The manufacturing of Japanese urushi lacquer has always followed every aspect of the Japanese artistic handicraft. Water and heat resistant, it has been used indeed not only as upholstery for every kind of domestic utensil, but also for armors (yoroi), swords scabbards (katana), and so on.
As the process of hardening is very slow, as much as perfectly stable, the original Japanese lacquer later proved itself as an excellent support for every kind of decoration, from inserts of other materials to the most detailed illustrations made with gold powder, named maki-e. The artistic languages that developed for the production of lacquer over the centuries are an expression of the social and political life of Japan: we go from the sobriety of Buddhist works to the powerful asymmetry of the battles period, to the showed-off luxury of the centuries of peace.
Therefore, the original ancient Japanese lacquers include an enormous assortment of typologies of works, variable according also to the different ages:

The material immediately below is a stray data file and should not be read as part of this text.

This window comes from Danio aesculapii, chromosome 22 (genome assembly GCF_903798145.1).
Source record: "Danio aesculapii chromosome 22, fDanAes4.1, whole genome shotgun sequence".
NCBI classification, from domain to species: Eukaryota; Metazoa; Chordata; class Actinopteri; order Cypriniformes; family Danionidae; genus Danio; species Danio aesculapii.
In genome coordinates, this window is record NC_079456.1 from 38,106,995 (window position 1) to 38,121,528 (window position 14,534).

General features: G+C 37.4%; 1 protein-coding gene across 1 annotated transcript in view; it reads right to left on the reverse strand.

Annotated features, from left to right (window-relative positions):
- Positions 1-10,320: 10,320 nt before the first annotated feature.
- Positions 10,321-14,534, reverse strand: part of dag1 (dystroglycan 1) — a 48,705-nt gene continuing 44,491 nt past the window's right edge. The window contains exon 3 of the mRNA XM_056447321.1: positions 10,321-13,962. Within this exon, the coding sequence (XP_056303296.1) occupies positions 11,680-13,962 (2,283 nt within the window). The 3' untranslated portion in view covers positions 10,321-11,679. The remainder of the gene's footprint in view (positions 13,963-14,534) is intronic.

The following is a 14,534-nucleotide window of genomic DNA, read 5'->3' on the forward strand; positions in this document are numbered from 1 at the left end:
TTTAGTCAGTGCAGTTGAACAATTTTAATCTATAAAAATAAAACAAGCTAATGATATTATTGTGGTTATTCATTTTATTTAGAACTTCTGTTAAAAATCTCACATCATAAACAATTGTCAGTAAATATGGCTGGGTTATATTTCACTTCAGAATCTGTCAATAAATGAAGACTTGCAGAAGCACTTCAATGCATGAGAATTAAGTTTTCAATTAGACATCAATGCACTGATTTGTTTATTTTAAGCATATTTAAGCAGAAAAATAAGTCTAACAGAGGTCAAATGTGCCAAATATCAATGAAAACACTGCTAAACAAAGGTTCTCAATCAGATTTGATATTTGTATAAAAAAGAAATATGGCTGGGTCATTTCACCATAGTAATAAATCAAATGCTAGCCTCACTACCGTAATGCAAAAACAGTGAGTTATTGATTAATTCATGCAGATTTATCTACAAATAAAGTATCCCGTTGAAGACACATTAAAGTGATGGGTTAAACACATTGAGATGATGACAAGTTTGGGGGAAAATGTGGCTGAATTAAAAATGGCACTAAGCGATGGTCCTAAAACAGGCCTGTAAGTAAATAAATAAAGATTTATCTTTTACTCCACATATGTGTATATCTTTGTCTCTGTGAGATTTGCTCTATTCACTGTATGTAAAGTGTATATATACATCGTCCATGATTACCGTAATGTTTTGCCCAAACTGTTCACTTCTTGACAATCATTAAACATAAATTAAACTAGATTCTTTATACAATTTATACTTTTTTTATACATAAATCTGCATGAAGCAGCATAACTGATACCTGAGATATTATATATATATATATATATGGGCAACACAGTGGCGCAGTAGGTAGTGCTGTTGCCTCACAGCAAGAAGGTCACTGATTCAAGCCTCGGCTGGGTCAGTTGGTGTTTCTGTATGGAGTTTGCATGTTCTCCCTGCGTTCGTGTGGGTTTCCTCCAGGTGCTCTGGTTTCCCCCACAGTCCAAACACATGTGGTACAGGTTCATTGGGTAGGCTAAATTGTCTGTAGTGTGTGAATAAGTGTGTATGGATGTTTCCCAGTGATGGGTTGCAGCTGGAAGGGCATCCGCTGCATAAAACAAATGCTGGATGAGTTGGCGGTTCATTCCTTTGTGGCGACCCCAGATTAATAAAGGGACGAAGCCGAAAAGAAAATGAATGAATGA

- During the Muromachi period (1336-1573) the production of lacquer objects was related to the life in Buddhist temples; in particular, there was a development of Negoro red and black lacquer.
- Starting from the Momoyama period (1573-1615), the taste for golden maki-e decorations took over, and a great many types of lacquer objects began to be produced (typically, lacquer boxes of all sizes).
- The Edo period (1615-1867) is the one that saw the fashion for the Japanese lacquers take over, and most of the collections of original ancient Japanese lacquers nowadays are made up of works from this era. Trousseaus, writing boxes (suzuribako) and, above all, inro (small tied boxes) are among the most popular types in this period.
- In the Meiji period (1868-1912), the production of Japanese lacquer moved towards the European market too, and abandoned the typical opulence of the ancient lacquers. The major exponent of this era was Shibata Zeshin (1807-1891).